The don't only set about to sexualise all the young women in the commune by immediately rating them for potential encounters, but are continually loud, arrogant, rude, complaining and do outrageously insulting things with no apparent comprehension of their levels of offence (blithely urinating on sacred ground, for example). And to make matters worse: these are so-called cultural anthropology students! Really? What, their studies wouldn't have prepared them for the shock of witnessing an alien culture? They wouldn't have been taught a little bit about reverence and respect? A scene involving an elaborate ritual of senicide which I thought was in and of itself particularly moving and well-handled, and, to add, very well reasoned by the community matriarch (it's noble to choose death over suffering and decline, etc.) devolved rapidly into a hysterical screaming match by the Americans and completely destroyed the beauty and power of the moment. To say the characterisation woefully misses the mark is an understatement: it actually sets about to erode the very essence of the film itself. Then again, there are other glaring plot oversights: why do these people allow the Americans to witness such acts without any prior explanation or forewarning? It almost seems as if Aster is straining the credibility of reason for the sake of establishing drama.

Of course the commune community is actually a deranged cult and the Americans have in fact been lured to them to firstly impregnate the virgins with outside blood and so preserve their bloodlines and then secondly to be sacrificed as part of an elaborate rite to rid them of evil spirits. So of course, the Americans end up looking like the heroes and the victims of foreign depravity. But I guess this is essentially an American product, although it could have been so much more if it had only bothered to aim for density and subtlety. Dani is an unlikely winner of a maypole dance-off at her first ever attempt and is named May Queen (a fact the other young Hårga girls just accept without the slightest hint of resentment) and so becomes de facto "ruler of all", while Christian is lured into an uncomfortable sex episode with the maiden after which he's stuffed into the carcass of a bear (poor creature) and duly set on fire. Mark and Josh, meanwhile, have been offed long-ago for their various insults against the lore of the cult: serves them right if you ask me.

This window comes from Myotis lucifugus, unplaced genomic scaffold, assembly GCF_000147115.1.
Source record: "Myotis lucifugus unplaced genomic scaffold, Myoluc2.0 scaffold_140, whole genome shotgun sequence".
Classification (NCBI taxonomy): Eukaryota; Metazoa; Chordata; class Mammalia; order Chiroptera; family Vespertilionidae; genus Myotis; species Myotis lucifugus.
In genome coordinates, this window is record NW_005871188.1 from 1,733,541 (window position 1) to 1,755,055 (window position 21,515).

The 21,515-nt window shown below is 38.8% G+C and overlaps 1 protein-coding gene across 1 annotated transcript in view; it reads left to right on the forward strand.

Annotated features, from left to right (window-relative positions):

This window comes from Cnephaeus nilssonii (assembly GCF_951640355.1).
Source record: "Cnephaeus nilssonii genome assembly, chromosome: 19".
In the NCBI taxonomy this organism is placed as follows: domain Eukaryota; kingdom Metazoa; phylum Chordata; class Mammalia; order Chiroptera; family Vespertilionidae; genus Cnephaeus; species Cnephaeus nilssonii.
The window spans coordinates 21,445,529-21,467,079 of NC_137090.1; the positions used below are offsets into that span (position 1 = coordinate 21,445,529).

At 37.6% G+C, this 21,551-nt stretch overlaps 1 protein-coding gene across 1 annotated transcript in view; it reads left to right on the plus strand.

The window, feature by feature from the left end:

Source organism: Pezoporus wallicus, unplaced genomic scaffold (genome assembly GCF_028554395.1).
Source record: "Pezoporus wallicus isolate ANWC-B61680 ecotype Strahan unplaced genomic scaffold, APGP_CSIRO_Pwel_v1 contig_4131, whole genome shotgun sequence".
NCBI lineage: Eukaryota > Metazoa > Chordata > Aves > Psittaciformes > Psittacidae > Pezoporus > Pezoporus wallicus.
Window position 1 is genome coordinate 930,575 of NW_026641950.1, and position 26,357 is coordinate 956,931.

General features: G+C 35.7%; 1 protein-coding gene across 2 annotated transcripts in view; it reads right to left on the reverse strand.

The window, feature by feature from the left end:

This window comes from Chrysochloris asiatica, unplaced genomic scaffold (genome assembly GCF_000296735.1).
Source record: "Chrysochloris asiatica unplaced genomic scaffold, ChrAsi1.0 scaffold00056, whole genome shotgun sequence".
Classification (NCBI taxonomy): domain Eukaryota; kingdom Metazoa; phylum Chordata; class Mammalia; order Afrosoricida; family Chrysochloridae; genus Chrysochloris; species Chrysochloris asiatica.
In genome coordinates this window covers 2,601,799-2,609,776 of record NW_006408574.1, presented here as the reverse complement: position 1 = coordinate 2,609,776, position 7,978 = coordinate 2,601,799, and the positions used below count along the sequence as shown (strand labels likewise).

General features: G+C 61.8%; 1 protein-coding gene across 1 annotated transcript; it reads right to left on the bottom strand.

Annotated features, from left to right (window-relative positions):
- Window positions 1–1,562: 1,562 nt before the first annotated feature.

There are some beautiful scenes in Midsommar. The cinematography capturing the airy purity of an isolated Scandinavian summer festival is gorgeous and the flowers which garnish everything add a sense of a fairy tale aesthetic which is neatly juxtaposed against the growing menace of madness and murder. The set design is exquisite at creating a unique environment which looks as if it has stood there for several generations: the pastel coloured murals on the walls and ceilings, when viewed closely, tell the whole story clearly enough and it's a clever touch to suggest that outsiders never really bother to take such depictions with any sense of seriousness. Pugh, a commanding actor, is initially only annoying but later grows in depth as she firstly tries to abhor what is going on and is then hypnotically drawn towards its very centre, becoming the ultimate enabler of its fiery climax. Reynor as Christian, however, lacks any appeal whatsoever and comes across as insipid and dull and self-obsessed, concerned only about plundering the cult's mythology for his doctoral thesis: an interesting proposition seeing as he appears inarticulate and incapable of stringing two decent words together. He's not even very attractive as a prospective mate for the cult's virgins: it's a wonder they seize on him so lustily in the first place. Desperate times obviously call for desperate measures ...